The San Francisco Bay area has gone mad this week over the gladiatorial contest known in the vernacular as the ‘Super Bowl.’ Amid the hoopla preceding Sunday’s faceoff between godlike quarterbacks Cam Newton and Peyton Manning, George Balanchine’s Apollo appeared on the stage of Walnut Creek’s Del Valle Theatre to trace the making of a supreme athlete. The hunky young Apollo, restless and awkward, is given to pouting over his lyre, like many a teenage boy with his guitar. Coached by three Muses, he learns to rein in his explosive temper, harness his physical gifts, and master the world around him.

The ten-member Diablo Ballet fielded a quartet who at first glance seemed ill-matched (in particular, Tetyana Martyanova who, in the role of Calliope, towers over the other two Muses, and over Christian Squires’ Apollo.) But they performed this epochal work with skill and exuberance, striking a pleasing balance between playfulness and solemnity. 

As Apollo, the lithe, mercurial Squires learns to make electricity, alternately clenching his fists then stretching his fingers – a gesture that Balanchine said was inspired by a blinking electric sign at London’s Piccadilly Circus.  Reaching for Terpsichore (Amanda Farris), he transmits an electric current from his fingertips to hers before she guides him through a duet of noble purity.

The elegant Farris possesses a mischievous attack, evident in the abandon with which she tosses her back leg in floor-skimming jetés, and in her rapid-fire piqués with hips thrust forward. These, and the skidding, shuffling, and bent-knee movements, and the occasional breezy syncopations, all betray the infiltration of jazz into this groundbreaking 1928 work. While Terpsichore exults in her power over Apollo, Calliope is preoccupied with the fading of her poetic inspiration. Martyanova, with her big eyes and expressive upper body, conveys this anxiety with a nice comic touch. And she gives a luscious finish to her movements, her preternaturally long limbs and long, supple torso etching glorious lines and curves. Rosselyn Ramirez as Polyhymnia, the muse of mime, is splendidly fiery and stern. Though Ramirez is diminutive in comparison to Martyanova, they synchronize perfectly in their breakneck duet, ripping off a diagonal of whipping turns at nerve-rackingly close quarters. Toward the close, the three Muses take a break from their exertions. They sit on the ground with one leg extended, their heads thrown back, their bodies relaxed yet taut, like bathing beauties on a beach, who know a photographer is nearby. One by one, they slowly lift their outstretched legs, pointed toes making electrical contact with Apollo’s fingertips. He offers them the circle of his arms through which they entwine theirs and pull themselves up off the floor onto their pointes. A miracle of steely, geometric delicacy.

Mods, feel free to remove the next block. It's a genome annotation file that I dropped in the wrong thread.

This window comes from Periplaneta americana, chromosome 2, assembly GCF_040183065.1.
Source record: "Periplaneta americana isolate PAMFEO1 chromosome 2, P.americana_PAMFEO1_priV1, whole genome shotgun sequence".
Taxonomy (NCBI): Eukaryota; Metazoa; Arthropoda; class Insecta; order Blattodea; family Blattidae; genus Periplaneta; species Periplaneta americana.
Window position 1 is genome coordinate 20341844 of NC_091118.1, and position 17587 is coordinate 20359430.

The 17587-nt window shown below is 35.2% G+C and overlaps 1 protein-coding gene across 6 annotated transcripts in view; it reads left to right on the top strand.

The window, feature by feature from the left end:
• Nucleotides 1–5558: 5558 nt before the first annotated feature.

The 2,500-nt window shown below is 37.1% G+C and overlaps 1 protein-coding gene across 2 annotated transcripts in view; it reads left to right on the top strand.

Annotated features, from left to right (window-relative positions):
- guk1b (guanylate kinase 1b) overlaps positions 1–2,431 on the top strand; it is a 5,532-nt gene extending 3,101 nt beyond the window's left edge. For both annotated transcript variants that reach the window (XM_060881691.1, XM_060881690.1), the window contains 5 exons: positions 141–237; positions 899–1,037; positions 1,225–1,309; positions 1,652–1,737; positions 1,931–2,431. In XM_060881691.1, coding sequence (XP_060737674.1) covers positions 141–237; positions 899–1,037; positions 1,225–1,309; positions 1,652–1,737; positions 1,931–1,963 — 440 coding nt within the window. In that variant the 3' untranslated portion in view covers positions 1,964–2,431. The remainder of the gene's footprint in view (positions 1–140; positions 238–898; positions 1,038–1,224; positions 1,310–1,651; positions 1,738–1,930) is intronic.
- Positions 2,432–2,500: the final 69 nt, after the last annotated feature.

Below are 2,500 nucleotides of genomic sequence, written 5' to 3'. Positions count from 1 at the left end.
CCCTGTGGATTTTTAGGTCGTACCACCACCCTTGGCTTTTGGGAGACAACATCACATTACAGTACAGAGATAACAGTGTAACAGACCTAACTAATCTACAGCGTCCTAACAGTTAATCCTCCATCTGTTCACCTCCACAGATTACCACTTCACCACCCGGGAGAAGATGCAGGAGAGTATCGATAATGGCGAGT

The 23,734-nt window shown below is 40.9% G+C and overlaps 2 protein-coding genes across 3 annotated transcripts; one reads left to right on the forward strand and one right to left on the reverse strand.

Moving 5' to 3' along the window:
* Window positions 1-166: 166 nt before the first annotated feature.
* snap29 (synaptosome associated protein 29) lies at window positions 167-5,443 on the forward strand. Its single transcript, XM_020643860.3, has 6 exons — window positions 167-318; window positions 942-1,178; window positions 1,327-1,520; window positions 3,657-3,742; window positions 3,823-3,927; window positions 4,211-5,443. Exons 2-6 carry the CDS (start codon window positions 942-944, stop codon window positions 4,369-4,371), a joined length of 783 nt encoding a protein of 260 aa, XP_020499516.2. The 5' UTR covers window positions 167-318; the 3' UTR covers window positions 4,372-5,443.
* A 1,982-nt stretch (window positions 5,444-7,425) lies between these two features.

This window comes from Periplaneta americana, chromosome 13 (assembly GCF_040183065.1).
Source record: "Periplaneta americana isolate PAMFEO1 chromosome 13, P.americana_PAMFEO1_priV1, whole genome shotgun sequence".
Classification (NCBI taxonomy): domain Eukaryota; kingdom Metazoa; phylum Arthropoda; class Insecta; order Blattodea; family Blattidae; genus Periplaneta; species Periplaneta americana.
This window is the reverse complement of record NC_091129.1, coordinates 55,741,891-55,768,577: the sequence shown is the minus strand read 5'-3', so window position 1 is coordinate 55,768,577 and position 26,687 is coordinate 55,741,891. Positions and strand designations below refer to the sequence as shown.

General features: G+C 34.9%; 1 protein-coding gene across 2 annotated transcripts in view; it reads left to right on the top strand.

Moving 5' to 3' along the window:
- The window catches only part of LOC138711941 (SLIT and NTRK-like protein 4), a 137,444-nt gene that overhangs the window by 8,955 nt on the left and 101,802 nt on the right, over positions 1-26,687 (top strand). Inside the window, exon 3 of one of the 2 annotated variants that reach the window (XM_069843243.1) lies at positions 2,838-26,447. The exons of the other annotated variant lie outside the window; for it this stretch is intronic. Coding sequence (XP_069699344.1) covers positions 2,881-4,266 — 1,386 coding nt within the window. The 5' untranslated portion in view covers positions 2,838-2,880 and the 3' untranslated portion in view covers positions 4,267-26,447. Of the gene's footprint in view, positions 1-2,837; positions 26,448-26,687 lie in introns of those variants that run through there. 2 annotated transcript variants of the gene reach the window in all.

In contrast to the austere whiteness and aloofness of Apollo, Tina Kay Bohnstedt’s My Way, set to a wordless arrangement of the Sinatra classic for cello and piano, is mysteriously affecting. Freed from the heavy-handed lyrics, Jamar Goodman and Raymond Tilton, in black pyjamas, glided and spun, fell to earth then soared, tracing generous arcs in the air – their faces unfathomable, they could have been angels of death, or shadows of heroes long gone. For the most part they danced in dramatic unison, in a tight orbit, like ice dancers, required to remain no more than two arm lengths apart. While Goodman and Tilton remained an enigma, Aileen Chanco and Janet Witharm, on piano and cello, played with their hearts on their sleeves. The choreography expertly avoids cliché, serves up the unexpected, and leaves us wondering.

Robert Dekkers’ Milieu proved mysterious in a different vein. The piece reveals a somewhat fearsome tribe in an illusory jungle conjured up by David Robertson’s tenebrous lighting design, recreated by Jack Carpenter. The ensemble display fearless athleticism as well as drop-dead chic. Clad in sleek, coruscating tribal under armour (by the multi-talented Christian Squires), the creatures in this tribe seem to be constantly on the lookout for threats to their security. They hunt and gather, they bathe in imaginary waterfalls, they have sex – all to the shimmering sounds of Daniel Berkman’s score, which summons up myriad life forms in the primeval undergrowth and variations on weather. (Once voices surface, however, singing ponderous lyrics like “we can find our way,” the score loses some of its dangerous magic.) Playing live on the West African kora – like the young Apollo on his lyre – with various electronic accoutrements, Berkman was meant to be revealed onstage, but a malfunctioning drape kept him hidden on Friday night.

There is a humanity and a biting wit to Dekkers’ work that sets it apart from others in a similar genre. Toward the end of Milieu, Goodman, Tilton and Aidan DeYoung repeatedly propel the women of the ensemble backward by boosting them straight up in the air and setting them down a few paces back – is this an act of protectiveness as they sense an enemy approaching, or a desperate comic gesture of men trying to put women “in their place”? At the end, the ensemble turn their backs on a couple who appear to have died of mysterious causes, and move on. It is curiously heartbreaking.